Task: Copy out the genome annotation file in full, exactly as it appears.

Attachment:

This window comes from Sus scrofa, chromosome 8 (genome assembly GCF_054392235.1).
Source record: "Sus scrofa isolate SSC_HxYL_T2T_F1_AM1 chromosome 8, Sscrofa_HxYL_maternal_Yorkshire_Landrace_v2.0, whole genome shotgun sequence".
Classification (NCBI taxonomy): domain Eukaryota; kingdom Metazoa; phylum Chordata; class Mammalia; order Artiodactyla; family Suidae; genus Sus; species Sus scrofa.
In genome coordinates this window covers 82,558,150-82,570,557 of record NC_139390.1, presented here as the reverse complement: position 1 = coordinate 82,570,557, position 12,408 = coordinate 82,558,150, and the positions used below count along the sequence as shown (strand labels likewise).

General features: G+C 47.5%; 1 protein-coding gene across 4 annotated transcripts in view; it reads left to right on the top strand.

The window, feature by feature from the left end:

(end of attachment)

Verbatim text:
This window comes from Sus scrofa, chromosome 8 (genome assembly GCF_054392235.1).
Source record: "Sus scrofa isolate SSC_HxYL_T2T_F1_AM1 chromosome 8, Sscrofa_HxYL_maternal_Yorkshire_Landrace_v2.0, whole genome shotgun sequence".
Classification (NCBI taxonomy): domain Eukaryota; kingdom Metazoa; phylum Chordata; class Mammalia; order Artiodactyla; family Suidae; genus Sus; species Sus scrofa.
In genome coordinates this window covers 82,558,150-82,570,557 of record NC_139390.1, presented here as the reverse complement: position 1 = coordinate 82,570,557, position 12,408 = coordinate 82,558,150, and the positions used below count along the sequence as shown (strand labels likewise).

General features: G+C 47.5%; 1 protein-coding gene across 4 annotated transcripts in view; it reads left to right on the top strand.

The window, feature by feature from the left end: